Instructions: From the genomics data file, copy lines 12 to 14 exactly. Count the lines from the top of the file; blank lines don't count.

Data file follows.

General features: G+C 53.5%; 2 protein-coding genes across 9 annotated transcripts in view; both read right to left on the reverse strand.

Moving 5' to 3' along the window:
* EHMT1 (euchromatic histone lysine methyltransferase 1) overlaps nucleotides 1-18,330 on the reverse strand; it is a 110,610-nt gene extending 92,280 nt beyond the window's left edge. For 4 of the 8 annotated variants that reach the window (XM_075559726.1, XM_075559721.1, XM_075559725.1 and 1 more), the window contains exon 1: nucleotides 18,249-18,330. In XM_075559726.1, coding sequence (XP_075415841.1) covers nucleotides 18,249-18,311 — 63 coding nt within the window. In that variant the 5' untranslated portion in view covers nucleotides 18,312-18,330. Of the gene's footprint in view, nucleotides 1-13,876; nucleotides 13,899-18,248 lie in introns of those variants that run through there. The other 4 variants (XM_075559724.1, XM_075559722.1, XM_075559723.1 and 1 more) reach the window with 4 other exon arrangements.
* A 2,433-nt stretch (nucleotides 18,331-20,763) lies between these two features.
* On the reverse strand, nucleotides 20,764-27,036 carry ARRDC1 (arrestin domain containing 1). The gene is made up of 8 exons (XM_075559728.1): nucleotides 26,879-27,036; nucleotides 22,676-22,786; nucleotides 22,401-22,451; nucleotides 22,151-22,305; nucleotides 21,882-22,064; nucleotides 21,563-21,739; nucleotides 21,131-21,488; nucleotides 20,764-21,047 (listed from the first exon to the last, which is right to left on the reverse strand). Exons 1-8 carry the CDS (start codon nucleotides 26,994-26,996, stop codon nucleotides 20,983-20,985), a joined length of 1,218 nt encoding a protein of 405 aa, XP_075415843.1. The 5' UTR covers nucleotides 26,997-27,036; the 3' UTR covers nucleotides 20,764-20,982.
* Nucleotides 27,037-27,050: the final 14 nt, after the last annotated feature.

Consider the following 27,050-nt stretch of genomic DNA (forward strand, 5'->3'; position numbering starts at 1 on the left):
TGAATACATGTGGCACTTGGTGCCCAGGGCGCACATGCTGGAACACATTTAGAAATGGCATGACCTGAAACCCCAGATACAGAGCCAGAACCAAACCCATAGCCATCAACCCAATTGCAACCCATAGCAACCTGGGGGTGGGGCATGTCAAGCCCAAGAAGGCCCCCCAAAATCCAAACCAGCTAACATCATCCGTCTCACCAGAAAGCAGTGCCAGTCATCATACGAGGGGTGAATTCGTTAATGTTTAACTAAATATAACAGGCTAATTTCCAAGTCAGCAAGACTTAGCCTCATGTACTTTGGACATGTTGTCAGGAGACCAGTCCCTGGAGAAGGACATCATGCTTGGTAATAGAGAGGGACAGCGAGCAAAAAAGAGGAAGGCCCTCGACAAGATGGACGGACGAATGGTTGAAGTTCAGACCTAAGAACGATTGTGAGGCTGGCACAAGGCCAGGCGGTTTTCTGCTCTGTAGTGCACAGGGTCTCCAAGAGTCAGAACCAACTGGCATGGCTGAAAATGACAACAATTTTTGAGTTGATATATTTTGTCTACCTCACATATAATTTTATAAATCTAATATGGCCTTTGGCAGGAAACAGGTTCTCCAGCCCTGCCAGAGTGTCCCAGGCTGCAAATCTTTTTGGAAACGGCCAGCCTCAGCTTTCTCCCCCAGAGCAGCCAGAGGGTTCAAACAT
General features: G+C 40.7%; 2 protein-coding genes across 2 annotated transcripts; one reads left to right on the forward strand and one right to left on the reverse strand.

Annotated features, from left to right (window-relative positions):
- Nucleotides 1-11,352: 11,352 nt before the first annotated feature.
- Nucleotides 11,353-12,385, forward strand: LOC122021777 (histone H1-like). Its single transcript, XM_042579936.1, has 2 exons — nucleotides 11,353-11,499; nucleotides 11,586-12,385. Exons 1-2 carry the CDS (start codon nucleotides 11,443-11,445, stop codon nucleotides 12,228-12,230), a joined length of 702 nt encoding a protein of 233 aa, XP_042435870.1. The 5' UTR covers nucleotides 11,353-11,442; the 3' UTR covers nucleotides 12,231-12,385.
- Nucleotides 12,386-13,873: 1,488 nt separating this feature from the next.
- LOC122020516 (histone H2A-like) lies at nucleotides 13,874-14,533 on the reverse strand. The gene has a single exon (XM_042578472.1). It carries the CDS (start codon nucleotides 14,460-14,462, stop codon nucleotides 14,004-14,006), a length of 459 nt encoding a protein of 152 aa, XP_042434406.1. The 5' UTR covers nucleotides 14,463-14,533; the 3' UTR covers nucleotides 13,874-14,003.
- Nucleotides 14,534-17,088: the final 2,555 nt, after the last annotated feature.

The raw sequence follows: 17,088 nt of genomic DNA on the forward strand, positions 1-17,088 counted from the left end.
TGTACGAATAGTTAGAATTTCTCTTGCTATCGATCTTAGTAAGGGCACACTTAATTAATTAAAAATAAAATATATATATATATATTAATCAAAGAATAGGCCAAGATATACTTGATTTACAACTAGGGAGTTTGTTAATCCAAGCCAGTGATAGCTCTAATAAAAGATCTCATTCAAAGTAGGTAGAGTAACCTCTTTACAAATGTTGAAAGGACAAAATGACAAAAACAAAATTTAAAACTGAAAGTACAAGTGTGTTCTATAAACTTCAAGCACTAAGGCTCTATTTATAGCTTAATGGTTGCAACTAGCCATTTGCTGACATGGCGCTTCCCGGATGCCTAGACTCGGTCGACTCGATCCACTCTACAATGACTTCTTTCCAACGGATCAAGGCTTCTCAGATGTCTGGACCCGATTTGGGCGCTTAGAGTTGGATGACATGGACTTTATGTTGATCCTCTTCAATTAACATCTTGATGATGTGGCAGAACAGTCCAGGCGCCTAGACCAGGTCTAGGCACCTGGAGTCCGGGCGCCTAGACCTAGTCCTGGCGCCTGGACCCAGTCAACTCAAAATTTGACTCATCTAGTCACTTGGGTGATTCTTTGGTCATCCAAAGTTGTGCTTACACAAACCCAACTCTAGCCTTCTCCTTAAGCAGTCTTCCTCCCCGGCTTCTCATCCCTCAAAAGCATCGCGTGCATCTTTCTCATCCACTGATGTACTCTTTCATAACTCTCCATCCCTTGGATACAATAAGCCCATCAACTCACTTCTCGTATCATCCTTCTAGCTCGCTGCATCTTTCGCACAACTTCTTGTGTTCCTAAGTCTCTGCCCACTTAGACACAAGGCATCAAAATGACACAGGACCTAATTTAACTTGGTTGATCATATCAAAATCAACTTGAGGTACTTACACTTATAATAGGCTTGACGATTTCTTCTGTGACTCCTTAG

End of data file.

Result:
- Nucleotides 11,353-12,385, forward strand: LOC122021777 (histone H1-like). Its single transcript, XM_042579936.1, has 2 exons — nucleotides 11,353-11,499; nucleotides 11,586-12,385. Exons 1-2 carry the CDS (start codon nucleotides 11,443-11,445, stop codon nucleotides 12,228-12,230), a joined length of 702 nt encoding a protein of 233 aa, XP_042435870.1. The 5' UTR covers nucleotides 11,353-11,442; the 3' UTR covers nucleotides 12,231-12,385.
- Nucleotides 12,386-13,873: 1,488 nt separating this feature from the next.
- LOC122020516 (histone H2A-like) lies at nucleotides 13,874-14,533 on the reverse strand. The gene has a single exon (XM_042578472.1). It carries the CDS (start codon nucleotides 14,460-14,462, stop codon nucleotides 14,004-14,006), a length of 459 nt encoding a protein of 152 aa, XP_042434406.1. The 5' UTR covers nucleotides 14,463-14,533; the 3' UTR covers nucleotides 13,874-14,003.